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MUSIC REVIEW : Phoenix Symphony in Local Debut

March 23, 1993|TIMOTHY MANGAN

Multiculturalism in art has produced any number of works questionable in merit, but American composer James DeMars' new piece, the "Two World" Concerto for flute and orchestra, is not one of them.

Heard in its local premiere Sunday at Royce Hall, with soloist R. Carlos Nakai and the Phoenix Symphony the persuasive performers, the work made a powerful first impression. This is canny, vital and exotic music.

In his mixture of the folk and the symphonic, the simple, arcane and splashy, DeMars has chosen his models carefully. Bartok, Vaughan Williams and Crumb are obvious predecessors. Yet the flute music seems entirely and touchingly uncompromised by all of this, as it floats its plaintive and mystical way through the surrounding turmoil.

With Nakai's cedar flute sensitively amplified, he was able to intone his sustained lines delicately, with their expressive decorations, their quiet yips and bends, coming through clearly. DeMars' orchestration uses a huge battery of percussion of both European and American Indian varieties to great dramatic effect, and the eclecticism of his music, its wide range of expression--from spacey harmonics to pulsing minimalism, from poetic night music to gut-thumping roars--remains focused.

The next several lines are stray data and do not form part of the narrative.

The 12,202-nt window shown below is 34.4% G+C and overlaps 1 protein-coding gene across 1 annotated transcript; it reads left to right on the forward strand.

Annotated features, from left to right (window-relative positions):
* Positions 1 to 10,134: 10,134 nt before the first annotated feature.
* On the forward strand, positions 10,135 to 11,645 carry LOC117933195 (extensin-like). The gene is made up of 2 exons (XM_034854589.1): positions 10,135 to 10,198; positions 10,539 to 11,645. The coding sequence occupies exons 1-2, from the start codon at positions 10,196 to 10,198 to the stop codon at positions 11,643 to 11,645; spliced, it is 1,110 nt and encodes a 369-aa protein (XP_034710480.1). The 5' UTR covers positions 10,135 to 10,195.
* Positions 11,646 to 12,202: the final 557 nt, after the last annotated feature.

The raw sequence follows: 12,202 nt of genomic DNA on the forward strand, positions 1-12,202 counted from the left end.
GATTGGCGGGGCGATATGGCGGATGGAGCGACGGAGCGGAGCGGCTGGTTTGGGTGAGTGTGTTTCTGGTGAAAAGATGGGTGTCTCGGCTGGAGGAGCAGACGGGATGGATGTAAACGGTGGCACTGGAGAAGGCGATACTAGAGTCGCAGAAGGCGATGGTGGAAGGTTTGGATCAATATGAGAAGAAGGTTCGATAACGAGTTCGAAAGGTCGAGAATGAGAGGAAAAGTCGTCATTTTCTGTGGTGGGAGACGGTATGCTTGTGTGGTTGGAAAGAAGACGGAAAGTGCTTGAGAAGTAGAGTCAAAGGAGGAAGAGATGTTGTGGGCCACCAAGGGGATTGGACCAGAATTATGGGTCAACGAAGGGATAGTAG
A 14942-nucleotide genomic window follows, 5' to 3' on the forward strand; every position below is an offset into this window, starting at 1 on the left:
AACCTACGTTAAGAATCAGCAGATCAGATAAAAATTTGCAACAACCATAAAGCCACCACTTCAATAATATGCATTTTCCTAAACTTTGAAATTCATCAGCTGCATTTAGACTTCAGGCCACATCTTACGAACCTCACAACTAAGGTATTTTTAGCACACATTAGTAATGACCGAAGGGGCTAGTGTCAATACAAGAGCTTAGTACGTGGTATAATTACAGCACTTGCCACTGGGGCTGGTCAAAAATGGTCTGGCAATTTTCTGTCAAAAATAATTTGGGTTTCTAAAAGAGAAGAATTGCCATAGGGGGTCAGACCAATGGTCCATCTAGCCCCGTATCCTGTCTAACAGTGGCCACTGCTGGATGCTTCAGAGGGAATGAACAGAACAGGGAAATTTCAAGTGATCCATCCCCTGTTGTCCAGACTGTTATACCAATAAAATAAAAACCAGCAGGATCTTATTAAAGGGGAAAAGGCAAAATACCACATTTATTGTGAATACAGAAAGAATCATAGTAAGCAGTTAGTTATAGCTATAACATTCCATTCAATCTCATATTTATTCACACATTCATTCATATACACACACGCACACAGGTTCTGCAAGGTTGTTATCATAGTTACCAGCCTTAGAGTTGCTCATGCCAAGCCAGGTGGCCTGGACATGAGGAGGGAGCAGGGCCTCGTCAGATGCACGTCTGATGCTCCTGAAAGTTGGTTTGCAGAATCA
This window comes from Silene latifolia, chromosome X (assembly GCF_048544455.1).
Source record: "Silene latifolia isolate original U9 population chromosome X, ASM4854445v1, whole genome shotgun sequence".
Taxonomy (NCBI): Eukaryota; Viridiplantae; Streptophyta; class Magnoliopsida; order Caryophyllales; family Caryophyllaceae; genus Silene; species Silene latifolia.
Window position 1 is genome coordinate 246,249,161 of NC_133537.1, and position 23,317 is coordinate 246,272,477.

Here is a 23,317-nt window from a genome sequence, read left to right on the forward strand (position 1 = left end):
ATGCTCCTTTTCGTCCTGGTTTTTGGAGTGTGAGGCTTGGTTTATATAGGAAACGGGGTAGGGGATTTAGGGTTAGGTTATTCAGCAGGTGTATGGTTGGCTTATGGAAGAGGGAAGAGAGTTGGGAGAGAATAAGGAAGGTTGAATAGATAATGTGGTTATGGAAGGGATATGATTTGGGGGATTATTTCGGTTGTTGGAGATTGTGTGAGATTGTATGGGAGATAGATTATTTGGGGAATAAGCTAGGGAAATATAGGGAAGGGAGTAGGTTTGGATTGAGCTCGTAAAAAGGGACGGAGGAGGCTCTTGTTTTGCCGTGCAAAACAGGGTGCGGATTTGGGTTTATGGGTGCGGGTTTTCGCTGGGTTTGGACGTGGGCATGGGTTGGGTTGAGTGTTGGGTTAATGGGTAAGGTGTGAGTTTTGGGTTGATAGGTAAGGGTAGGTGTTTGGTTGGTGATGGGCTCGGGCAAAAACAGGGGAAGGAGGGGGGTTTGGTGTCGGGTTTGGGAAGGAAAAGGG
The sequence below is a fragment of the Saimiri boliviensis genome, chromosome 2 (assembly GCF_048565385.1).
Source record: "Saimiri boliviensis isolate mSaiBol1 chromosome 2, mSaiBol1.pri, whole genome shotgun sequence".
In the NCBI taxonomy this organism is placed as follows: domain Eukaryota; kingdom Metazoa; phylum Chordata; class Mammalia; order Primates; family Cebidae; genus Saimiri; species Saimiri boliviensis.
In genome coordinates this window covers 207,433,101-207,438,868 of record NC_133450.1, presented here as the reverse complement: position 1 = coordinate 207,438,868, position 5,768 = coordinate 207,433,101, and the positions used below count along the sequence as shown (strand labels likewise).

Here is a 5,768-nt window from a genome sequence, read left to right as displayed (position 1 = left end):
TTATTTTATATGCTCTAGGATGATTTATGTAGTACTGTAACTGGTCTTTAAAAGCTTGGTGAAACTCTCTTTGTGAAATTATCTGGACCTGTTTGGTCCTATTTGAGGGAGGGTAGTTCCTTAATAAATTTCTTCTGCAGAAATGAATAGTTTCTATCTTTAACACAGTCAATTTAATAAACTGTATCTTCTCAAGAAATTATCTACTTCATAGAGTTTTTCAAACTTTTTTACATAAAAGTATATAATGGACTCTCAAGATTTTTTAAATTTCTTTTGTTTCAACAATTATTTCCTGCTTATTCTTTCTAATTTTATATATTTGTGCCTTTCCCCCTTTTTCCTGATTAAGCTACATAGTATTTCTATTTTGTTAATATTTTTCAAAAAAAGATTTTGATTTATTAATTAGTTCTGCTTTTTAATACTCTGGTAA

Nakai, of Navajo-Ute heritage, proved an unflappable soloist, in braids and tuxedo. James Sedares led the orchestra forcefully.

After intermission, Sedares, now in his fourth season as music director of this excellent orchestra (founded in 1947), turned to the fustian of Saint-Saens' Third Symphony, in a highly energetic, unabashedly emphatic and--some early lapses aside--polished reading. Cherry Rhodes dusted off the Royce Hall pipes with nimble abandon.

Sedares and the Phoenixers, in the group's local debut, opened the concert with an elegantly nuanced yet full-bodied account of Mozart's Symphony No. 33.

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